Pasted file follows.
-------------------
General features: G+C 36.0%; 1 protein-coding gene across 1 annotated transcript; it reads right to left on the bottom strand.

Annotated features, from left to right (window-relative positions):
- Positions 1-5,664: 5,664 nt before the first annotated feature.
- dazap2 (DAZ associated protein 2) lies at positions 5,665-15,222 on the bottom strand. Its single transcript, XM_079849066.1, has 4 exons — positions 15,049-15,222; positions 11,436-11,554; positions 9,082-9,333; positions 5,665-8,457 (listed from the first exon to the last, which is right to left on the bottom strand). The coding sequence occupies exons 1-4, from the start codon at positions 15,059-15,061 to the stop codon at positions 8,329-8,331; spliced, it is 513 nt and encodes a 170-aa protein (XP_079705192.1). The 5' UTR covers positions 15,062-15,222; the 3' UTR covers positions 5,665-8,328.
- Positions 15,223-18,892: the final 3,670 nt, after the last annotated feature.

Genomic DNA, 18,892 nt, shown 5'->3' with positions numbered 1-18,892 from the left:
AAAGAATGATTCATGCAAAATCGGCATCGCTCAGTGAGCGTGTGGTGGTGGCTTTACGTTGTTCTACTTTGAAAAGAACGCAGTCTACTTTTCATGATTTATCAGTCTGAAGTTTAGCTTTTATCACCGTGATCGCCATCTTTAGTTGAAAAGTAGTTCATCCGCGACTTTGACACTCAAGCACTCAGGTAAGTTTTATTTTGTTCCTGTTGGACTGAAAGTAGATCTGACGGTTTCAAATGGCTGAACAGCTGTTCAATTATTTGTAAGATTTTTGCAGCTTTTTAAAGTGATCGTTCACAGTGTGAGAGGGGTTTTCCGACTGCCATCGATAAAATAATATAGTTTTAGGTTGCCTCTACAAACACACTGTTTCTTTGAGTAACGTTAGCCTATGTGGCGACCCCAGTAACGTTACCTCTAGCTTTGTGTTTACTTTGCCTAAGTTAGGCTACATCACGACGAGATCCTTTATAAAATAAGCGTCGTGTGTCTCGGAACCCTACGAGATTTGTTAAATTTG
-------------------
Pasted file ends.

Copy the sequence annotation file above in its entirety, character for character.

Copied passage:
General features: G+C 36.0%; 1 protein-coding gene across 1 annotated transcript; it reads right to left on the bottom strand.

Annotated features, from left to right (window-relative positions):
- Positions 1-5,664: 5,664 nt before the first annotated feature.
- dazap2 (DAZ associated protein 2) lies at positions 5,665-15,222 on the bottom strand. Its single transcript, XM_079849066.1, has 4 exons — positions 15,049-15,222; positions 11,436-11,554; positions 9,082-9,333; positions 5,665-8,457 (listed from the first exon to the last, which is right to left on the bottom strand). The coding sequence occupies exons 1-4, from the start codon at positions 15,059-15,061 to the stop codon at positions 8,329-8,331; spliced, it is 513 nt and encodes a 170-aa protein (XP_079705192.1). The 5' UTR covers positions 15,062-15,222; the 3' UTR covers positions 5,665-8,328.
- Positions 15,223-18,892: the final 3,670 nt, after the last annotated feature.

Genomic DNA, 18,892 nt, shown 5'->3' with positions numbered 1-18,892 from the left:
AAAGAATGATTCATGCAAAATCGGCATCGCTCAGTGAGCGTGTGGTGGTGGCTTTACGTTGTTCTACTTTGAAAAGAACGCAGTCTACTTTTCATGATTTATCAGTCTGAAGTTTAGCTTTTATCACCGTGATCGCCATCTTTAGTTGAAAAGTAGTTCATCCGCGACTTTGACACTCAAGCACTCAGGTAAGTTTTATTTTGTTCCTGTTGGACTGAAAGTAGATCTGACGGTTTCAAATGGCTGAACAGCTGTTCAATTATTTGTAAGATTTTTGCAGCTTTTTAAAGTGATCGTTCACAGTGTGAGAGGGGTTTTCCGACTGCCATCGATAAAATAATATAGTTTTAGGTTGCCTCTACAAACACACTGTTTCTTTGAGTAACGTTAGCCTATGTGGCGACCCCAGTAACGTTACCTCTAGCTTTGTGTTTACTTTGCCTAAGTTAGGCTACATCACGACGAGATCCTTTATAAAATAAGCGTCGTGTGTCTCGGAACCCTACGAGATTTGTTAAATTTG